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Mt. Pulaski , Illinois
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July 13, 1961     Times
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July 13, 1961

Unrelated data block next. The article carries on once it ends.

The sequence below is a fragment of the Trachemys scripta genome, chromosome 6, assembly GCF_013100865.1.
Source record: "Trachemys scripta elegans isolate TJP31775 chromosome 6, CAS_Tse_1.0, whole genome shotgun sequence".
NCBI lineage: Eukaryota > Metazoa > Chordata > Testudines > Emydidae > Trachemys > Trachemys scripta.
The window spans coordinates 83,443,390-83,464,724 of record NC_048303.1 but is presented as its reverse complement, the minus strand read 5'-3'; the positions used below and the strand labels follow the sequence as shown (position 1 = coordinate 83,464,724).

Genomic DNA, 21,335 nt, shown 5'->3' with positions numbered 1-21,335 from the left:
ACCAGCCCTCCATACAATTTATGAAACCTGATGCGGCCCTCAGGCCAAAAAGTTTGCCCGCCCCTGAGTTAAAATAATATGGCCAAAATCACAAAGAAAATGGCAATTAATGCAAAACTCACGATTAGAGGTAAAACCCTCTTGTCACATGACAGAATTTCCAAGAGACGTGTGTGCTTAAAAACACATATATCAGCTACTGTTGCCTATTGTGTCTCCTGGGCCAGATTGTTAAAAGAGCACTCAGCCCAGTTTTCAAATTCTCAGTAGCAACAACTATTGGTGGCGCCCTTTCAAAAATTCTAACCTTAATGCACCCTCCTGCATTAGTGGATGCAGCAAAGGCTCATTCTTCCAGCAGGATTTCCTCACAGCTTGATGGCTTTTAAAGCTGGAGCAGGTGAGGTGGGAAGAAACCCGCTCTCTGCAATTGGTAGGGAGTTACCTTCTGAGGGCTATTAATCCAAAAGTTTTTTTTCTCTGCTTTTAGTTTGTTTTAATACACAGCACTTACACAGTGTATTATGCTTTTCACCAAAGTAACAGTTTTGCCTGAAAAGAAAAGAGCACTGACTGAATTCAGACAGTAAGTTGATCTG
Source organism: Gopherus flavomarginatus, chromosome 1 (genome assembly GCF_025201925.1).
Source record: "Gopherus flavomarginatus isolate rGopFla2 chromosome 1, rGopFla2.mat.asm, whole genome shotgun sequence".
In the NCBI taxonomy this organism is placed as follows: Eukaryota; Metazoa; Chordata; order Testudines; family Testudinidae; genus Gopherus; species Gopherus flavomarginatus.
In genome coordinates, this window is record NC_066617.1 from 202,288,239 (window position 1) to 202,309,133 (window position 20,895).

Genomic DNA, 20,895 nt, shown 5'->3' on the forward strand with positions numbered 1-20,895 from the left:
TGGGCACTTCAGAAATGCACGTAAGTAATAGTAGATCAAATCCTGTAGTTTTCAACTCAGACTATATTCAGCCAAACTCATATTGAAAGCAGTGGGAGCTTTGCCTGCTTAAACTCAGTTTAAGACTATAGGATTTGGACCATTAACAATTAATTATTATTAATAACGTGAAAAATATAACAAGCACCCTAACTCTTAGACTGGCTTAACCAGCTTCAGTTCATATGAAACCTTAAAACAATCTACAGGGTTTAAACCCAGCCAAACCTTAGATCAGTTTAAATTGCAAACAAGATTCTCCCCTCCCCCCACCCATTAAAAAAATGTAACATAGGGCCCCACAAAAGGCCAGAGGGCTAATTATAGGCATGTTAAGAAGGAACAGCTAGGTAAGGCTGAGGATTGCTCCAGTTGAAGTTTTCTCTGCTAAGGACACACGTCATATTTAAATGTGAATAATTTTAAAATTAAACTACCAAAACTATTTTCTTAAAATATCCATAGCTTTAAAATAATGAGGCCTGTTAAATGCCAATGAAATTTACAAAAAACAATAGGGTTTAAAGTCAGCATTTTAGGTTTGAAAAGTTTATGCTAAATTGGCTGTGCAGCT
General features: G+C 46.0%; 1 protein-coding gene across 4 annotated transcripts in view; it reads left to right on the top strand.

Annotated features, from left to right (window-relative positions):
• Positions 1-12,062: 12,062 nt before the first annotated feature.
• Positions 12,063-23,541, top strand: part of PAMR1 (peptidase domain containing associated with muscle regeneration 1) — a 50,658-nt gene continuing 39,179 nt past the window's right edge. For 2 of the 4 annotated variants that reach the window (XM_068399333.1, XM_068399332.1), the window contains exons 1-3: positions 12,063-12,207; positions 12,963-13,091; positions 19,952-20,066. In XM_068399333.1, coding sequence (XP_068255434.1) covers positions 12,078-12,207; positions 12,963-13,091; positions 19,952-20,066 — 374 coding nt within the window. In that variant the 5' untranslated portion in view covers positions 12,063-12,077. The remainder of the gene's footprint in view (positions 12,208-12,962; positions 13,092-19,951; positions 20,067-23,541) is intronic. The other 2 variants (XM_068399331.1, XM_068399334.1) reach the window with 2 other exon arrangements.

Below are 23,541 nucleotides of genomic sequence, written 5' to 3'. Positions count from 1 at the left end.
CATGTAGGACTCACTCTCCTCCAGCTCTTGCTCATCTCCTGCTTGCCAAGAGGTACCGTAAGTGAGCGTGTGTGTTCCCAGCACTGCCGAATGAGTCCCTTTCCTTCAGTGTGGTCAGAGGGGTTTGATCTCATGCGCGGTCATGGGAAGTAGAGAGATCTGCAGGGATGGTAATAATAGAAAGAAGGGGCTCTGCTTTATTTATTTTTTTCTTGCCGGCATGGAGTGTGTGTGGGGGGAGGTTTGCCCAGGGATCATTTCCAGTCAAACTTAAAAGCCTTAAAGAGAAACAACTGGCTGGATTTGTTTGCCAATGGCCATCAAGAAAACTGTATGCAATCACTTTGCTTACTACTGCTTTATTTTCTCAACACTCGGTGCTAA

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---SIL-TZNNIAL EDITION (11mm.Nms, Mt.  nL) THUnDAy, JULY 19, 1961 FRAME SCHOOL HOUSE BUILT IN 1844 USED FOR MANY PURPOSES About 1844, a frame school I house was built in the eastern] Turnbull, Anna Tutwiler, Julia portion of the town and this lRobinson, Will Schone, Lizzie building was not only used for Graham, Louise Hayes, Anna school purposes, but for church meetings, town meetings and public gatherings of various kinds. The court house was built in 1848 and, with the exception of the frame school house, this was the first building where pub- lic gatherings could be held, no church building being erected until 1850. After the removal of the county seat from Mt. Pulaski to Lin- coln, the Legislature by Act of Feb. 19, 1857, in view of the fact that the Mt. Pulaski court house had been erected by the private means of the people of Mt. Pul- aski, "donated" the court house building to the town to be used for school purposes forever. This act appointed Henry Von- derlieth, George W. Turley and Jabez Capps as trustees of the building for two years, at the ex- piration of which time, it was provided that the building was to be under the control and super- vision of the board of of school directors of the school district in which the town of Mt. Pulaski was located. Soon thereafter the old frame school house was abandoned and was sold for a private residence and the Mt. Pulaski school moved into the court house building. The build- ing having two stories, each story was utilized for a school room. It is said that the first teacher in the building was John Kent. Early Trustees Among some of the earlier trus- tees of schools elected in the dis- trict, were: Alexander Rigdon, James Wade and Thomas J. Scroggin in 1841; N. M. Whitak. er, George Snyder and William Friedrich in 1844; N. M. Whitaker, William Friedrich and Jabez Capias in 1845; D. F. Dickinson, D. W. Clark and Robert Downing Martin, Inez Mathews, Louisa Meyer, Fred Clark, Hanna Seick, and Alice Osburn. Early Teachers Among the teachers in the 90's were William Miner, S. A. Ed- wards, T. L. Cook, Mrs. Kate Sey- fer, Mrs. Anna Beidler, Mrs. Eli- nor Miner, Julia Robinson, Anna Tutwiler, Inez Mathews, Lucy Tutwiler, Flora Davis, Kate Rent- schler, Estella Snyder, Cora Gas- away, Magda Meyers, Nellie Waddell, Margaret J. Toomey, Kate Brown, Elizabeth Perkins, Cleo Hickman, Francis Wacaser Alice Williams, Mattie Wilson Nettle Rigdon, Nellie Van Ormar and Frances Guttery. FIRST SCHOOLHOUSE IN COUNTRY WAS BUILT NEAR L. FORK The first school house built in the county is said to have been built on Lake Fork, near John Turner's. It was, as a matter of course, a log structure and to supply light a log from one side was entirely removed and win- dow glass inserted. Pegs were in- serted in the logs on one side of the room, on which a long board was placed and on this the pu- pils learned to write, standing during the exercise. The seats were of slabs, with legs suffic- iently high to keep the feet of the smaller ones from the floor, while the older ones were in an equally awkward position from the seats being too low. In this school house, as in all of the early ones, Webster's ele- mentary Spelling Book and the Testament were the principal books used. The former was the establiahed authority on orthog- raphy and it was considered an honor, that was obtained by few, DEIBERT BROTHERS WERE "PERFECT"; LIKED SCHOOL (May, 1916) The Laughery School, near Mt. Pulaski, which has been taught the past two years by Miss Lu- cille Fernandez, reports an ex- ceptional record for perfect at- tendance. Last year the school did not have a single case of ab- sence or tardiness. The Deibert brothers have made notable in- dividual records. Arie Deibert has attended nine consecutive 'ears without being either tardy or absent. Morrell Deibert has the same record for 8 years, and a younger brother, a similar re- cord for 4 years. Upon such ex- cellent records these boys are de- serving of special recognition. --Lo. Co. School Messenger. AREA STUDENTS IN SPELLING CONTESTS (December, 1913) The third Logan County Spell- ing Contest was held in the Cir- cuit Court Room at Lincoln on Saturday morning, Dec. 6th. Each township in the county was re- presented by its champion spell- er. The contestants from this area were: Lake Fork township: Irene Reiterman. Colvin School, Laenna town- ship: Florence Gasaway, La- tham school. Aetna Township: Pearl West- lake, Chestnut school. Mount Pulaski township; Na- omi Downing, Buchanan school. Elkhart township: Donald Agnew, Elkhart school. Broadwell township: Marguer- ite Humphreys, Honey Hook school. --School Messenger Visit the 1961 Nickelodeon for lot of laughs during the Sil- tennial Celebration. in 1848; Alexander Rigdon, Thomas P. Lushbaugh and D. P. Bunn in 1854; N. M. Whitaker, Uriah Snyder and L. P. Laeey in 1855. County Superintendent Chalfant, referring to the Mount Pulaski schools in 1869, said: 'q'he Mt. Pulaski schools are well filled with pupils and are conducted with efficiency and success. Mrs. Nellie Shoup has charge of the higher department and Mrs. Hattie Mills is in charge of the primary department." to be able to spell correctly all operation. Some were sent a the words in that book. Many of distance of six to nine miles, i the old settlers delight to narrate walking the entire distance, their experiences in those early morning and night of each day, "spelling bees" and look back in order that they might avail at them with pride and pleas- themselves of the opportunity of i ure. acquiring the limited education which opportunity thus offered. SKINNER, COPELAND AMONG EARLIEST TEACHERS OF AREA Among the earliest teachers New School in 1877 in the county were Thomas R. In the spring of 1877 a change Skinner and William Copeland, was made from the township both of whom taught in the district organization, under the Buckles' neighborhood. The form. control of a local Board of Edu. er was afterwards County Sur- cation. A great improvement in veyor and later County Judge, be- the efficiency of the schools was ing an incumbent of the latter at once apparent. That same position when he died in 1857. year, a proposition was submitted William Copeland, best known as to the voters to issue bonds to "Uncle Billy," was one of the the amount of $20,000 for school early settlers. The school house in building purposes, which proposi- which they taught possessed a tion was successful. A full block single door and no window, light was purchased for a site, in Tur- and air coming through t h e ley's first addition to the town, cracks between the logs. Some of the same being about two blocks the pupils were John Buckles, east of the public square and en- Mart Turley, Isom Birks, Amelia closed by Morgan, Garden, Cooke Cass and Leonard Scroggin. and Scott streets. The contract for The earliest school schedule building the structure was let to extant in the county is one made Terrell & Knight, of Kankakee, out by Silas R. Alexander, teach- for $14,667, plans and specifica- er, Oct. 6, 1841, of a school taught tions having been prepared by W. by him, "being situated on the S. Edbrooke, of Chicago. Work premises of G. W. Turley's." was begun on the building May Reference will be made to this 24, 1877. The corner stone was schedule in connection with the laid Sept. 4, 1877, with appropri- sketch of the schools of Mt. Pul- ate exercises, addresses having aski. Another Mt. Pulaski school been delivered by Major M. schedule, still in existence, was Wemple and Rev. L. M. Robin- made out by Michael Fir son. The school directors at the teacher, Dec. 9, 1842, and a time of the erection of the build- Mt. Pulaski schedule was made ing were George Huck, Dr. F. D. by David P. Bunn, teacher, Dec. Cass and John M. Tomlinson. The 26, 1845, and filed with Jamds building is a two-story brick Primm, School Commissioner at contains eight rooms. The total that time. A schedule, dated Dec. cost, including furnishings and 31, 1845, is certified to as cor- equipment, was $15,200. School rect by J. M. McIntosh, teacher. was opened in the new building It was of a school "kept" by him, for the first time in January of in what is now Lake Fork town- 1878. ship, in the school room adjacent Mount Pulaski Teachers to John Huston. Among the teachers employed in the Mt. Pulaski schools in the EARLY SCHOOLS 80's were: George W. Dominque, Some of the few scattered T. McGrath, William H. Derby, settlements in those days could G. W. Monroe, p. T. Nichols, Mrs. not afford to employ a teacher [ M. E. George, Mrs. Kate P. Sey. and were therefore compelled to fer, F. E. Dyer, Eva Lord, Amer- do without, or send their children ice Robinson, C. Starck, Mrs. F. F. through the timber or across the Beldler, Lou Barkley, Mrs. T. H. prairie to some more fortunate Mattfeldt, Grace Snyder, Cora settlement where a school was in LOGAN COUNTY SCHOOLS ORGANIZED HERE BACK IN 1850 (April 1939) Logan county schools were or- ganized at a county convention held in 1850. The gathering was held at Mount Pulaski. David W. Clark was elected president; James Tuttle and John Randolph, vice-presidents; Win. H. Young, secretary. Laughery Built In 1917 Cost $4,ooo.100 I (March, 1918) This new brick-veneer4  house, located 1" i1Iii: Pulaski, on the Mount Pulaski road, : Mount during the summer of cost of about $4,000. It is I  substantial building and ,n every particular The building is conV i school work and alsOj I tractive. A laree, light , edF modious basement, 9 f provided which affords  ent playroom for the pul lighting, ventilation, . toilets, etc., conform " latest recommendations quirements for sanit_ Resolutions were adopted for reports which would furnish sta- tistical information regarding the educational needs of the county. Among other recommendations made was a list of school books. It included Webster's spelling book, the McGuffy readers, Ray's arithmetic, Mitchell's geography, Smith's grammar, Goodrich s His- tory of the United States, and rooms. The school is  Webster's high school dictionary, with six sizes of single.., desks. The school has '| LATE EZRA E. DEAN lighting, all of the li.g d admitted to the left of SERVED 55 YEARS pupils from the east AS A DIRECTOR considered by auth rj' if roo o (June, 1940) the best light for sch0. Ezra E. Dean, who recently Separate cloak room passed away at the age of 84, library room are proV1 established a long record of pub- yard has been carefully.J lic service. He served for 15 years The people of the distri as supervisor of Elkhart town- be congratulated on tl ship and 55 years as director of the Lakeside school. He continuously as director from until his death. No doubt this L, among the longest periods of ser- vice of a school board member in the state. In 1935 on completion of 50 years of service on the school board, the school patrons of Lakeside school held a dinner honoring Mr. Dean and presented to him a gold watch which was engraved "E. E. Dean, Director Lakeside School, 1885.1935." Mr. Dean prized highly the gift as a token of the respect and esteem of his neighbors and friends. During the years, his kindly words of encouragement to teachers and pupils were a con- tribution to the success of the school. In his passing the school loses a devoted, conscientious school official and the community a loyal friend and neighbor. ---School Messenger. ent school building, ret 1 The building was dicated. SUd Assistant Booth gave the rs TI  address. The directo Roos, Thomas Deibert Kinert. Miss Marie is the teacher. Lo. Co. School 1961--The building, i sold due to consoliaJ*,  BOARD EDUCATI' Mt Pulaski R. D. Clark, W. J. M F.I j A. Ey, J. W. Soyfer, G. IL  meyer, J M. Rothe Shrader. Teacher: A. " 11 Principal; Ann LeiSCh'Zl Wynd, Jennie HaSSet  ! Voile, Lucy Tutwiler, Rt er and Annettai We Help Keep Your Home BEAUTIFUL.. We've come a long way since the early days when Mount Pulaski's first settlers built their log cabins. Today's homes are much more comfortable.., and they are much more attractive, too. Paint, Wallpaper and Varnish were "luxuries" the early settlers had to do without. It has been our pleasure to serve this area in the painting and wallpapering busineS helping keep Mount Pulaski's homes looking their best year after year. We feel very thankful for the patron age we have enjoyed, and join in offering our " Congratulations to Mount Pulaski on the Cele" bration of the Sil-Tennial. RAY TTERLE Phone SW 2-5252 Mount pulaSid